• Alternatively, if you’re looking for something a little greener, you might want to purchase a pollution busting plant for your home. Not to blow our own trumpets, but we did write a rather fabulous blog on which plants have exceptional air purifying powers. And if you’re interested in the PM10 absorbing capabilities of our green and leafy friends, you can read an absolutely fascinating study conducted in Beijing on six common landscape plants. In a nutshell: plants with needle shaped leaves absorbed many more PM10 and PM2.5 particles – you’re welcome.
  • When cooking in your home, use exhaust fans or air purifiers. You’ve got to keep these clean and well maintained to ensure they are doing a good job at protecting you when someone burns breakfast.

PM10

  • Do not allow smoking indoors in your home. The same goes for burning incense, candles or using wood burning fires. If you absolutely must have the ambience, open a window or use a good ventilation system to offset some of the effects of all that smoke.
  • Take care using aerosols and certain cleaning products. While they might make everything smell pine fresh, some products react with ozone to create particles and form formaldehyde. Educate yourself more on this here.
  • Use doormats and remove your shoes before entering the home to stop dust and soil being kicked up in your indoor air. Giving your digs a good, regular clean will also prevent the build up of PM levels inside.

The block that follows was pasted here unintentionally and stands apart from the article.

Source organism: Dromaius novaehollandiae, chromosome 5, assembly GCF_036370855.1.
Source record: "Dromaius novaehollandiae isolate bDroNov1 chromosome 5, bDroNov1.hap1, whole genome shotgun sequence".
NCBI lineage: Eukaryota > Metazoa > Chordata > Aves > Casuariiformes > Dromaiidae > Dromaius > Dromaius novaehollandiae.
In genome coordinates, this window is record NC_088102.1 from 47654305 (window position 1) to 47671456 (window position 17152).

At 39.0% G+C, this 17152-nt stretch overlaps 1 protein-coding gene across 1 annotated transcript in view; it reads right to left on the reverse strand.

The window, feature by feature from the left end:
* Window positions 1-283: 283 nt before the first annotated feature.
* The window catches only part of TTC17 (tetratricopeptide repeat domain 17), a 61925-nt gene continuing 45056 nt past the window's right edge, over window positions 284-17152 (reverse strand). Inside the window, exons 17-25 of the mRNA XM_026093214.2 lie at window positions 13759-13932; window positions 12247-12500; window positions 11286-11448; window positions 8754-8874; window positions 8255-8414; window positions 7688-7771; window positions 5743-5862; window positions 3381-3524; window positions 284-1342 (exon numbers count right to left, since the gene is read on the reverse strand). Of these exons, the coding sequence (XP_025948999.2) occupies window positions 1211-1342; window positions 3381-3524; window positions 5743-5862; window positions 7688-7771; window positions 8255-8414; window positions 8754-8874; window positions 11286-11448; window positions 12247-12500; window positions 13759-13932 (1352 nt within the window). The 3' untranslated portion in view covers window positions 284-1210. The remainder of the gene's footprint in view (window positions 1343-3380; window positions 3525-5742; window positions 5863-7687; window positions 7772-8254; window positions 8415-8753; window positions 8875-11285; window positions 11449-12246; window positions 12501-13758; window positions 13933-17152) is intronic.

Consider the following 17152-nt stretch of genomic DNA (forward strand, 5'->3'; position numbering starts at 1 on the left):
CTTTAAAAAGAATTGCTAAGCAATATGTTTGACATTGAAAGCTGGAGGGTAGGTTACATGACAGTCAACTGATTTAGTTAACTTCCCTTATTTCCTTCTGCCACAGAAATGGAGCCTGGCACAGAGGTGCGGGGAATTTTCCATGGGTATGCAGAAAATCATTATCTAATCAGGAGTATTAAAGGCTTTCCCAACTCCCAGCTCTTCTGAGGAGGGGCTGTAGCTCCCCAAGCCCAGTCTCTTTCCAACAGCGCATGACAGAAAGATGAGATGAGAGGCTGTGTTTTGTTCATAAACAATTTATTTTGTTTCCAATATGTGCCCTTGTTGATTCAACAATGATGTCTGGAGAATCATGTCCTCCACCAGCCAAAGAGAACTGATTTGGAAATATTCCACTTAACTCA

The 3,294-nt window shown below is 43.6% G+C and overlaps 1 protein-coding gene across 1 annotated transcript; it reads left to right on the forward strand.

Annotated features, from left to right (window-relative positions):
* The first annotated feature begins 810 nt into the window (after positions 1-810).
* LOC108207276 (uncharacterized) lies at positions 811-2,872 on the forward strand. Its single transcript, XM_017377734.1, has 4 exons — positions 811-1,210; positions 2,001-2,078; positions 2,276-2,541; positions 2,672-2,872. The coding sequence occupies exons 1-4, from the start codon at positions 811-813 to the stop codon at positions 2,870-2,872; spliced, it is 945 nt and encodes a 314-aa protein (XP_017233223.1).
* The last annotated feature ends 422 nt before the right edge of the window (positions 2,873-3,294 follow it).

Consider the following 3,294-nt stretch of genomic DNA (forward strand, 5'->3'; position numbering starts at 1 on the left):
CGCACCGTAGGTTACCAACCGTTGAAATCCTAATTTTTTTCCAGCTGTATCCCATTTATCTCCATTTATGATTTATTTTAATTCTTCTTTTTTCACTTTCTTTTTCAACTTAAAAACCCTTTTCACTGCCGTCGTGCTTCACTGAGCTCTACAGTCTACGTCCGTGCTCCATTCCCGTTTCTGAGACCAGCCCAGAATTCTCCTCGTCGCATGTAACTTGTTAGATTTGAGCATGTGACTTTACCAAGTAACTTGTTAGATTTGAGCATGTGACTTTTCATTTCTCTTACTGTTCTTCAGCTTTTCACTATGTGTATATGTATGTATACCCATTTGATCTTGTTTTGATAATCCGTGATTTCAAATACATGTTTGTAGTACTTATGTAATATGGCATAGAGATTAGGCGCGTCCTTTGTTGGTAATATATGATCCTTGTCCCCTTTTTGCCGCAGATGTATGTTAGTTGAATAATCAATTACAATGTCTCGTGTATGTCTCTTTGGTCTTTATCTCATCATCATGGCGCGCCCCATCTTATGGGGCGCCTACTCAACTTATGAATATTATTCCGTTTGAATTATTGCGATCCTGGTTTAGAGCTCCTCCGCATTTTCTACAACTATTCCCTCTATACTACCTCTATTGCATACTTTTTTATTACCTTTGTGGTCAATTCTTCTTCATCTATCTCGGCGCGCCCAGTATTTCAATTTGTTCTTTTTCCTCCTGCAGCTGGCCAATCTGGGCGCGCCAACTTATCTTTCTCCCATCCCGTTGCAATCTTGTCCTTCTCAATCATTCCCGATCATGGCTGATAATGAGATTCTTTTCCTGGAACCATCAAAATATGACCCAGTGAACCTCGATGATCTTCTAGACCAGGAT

• Emissions from gasoline and diesel burning vehicles are huge contributors to high levels of particulate matter in the air you breath, so avoid travelling during rush-hour when possible. When driving, stay clear of older vehicles or ones that have dirty looking exhaust smoke coming out of their exhaust pipes. Keeping the windows of your vehicle closed in heavy traffic can also help to reduce the amount of particulate matter in your own car.
  • And…of course. Wear a mask! We have some quite lovely ones as it turns out. The Cambridge masks filter out PM10 and PM2.5 effectively, so you can go about your business in any environment without having to worry about your health.
PM10
The Austen Cambridge Mask Pro

Leave a Reply

Your email address will not be published.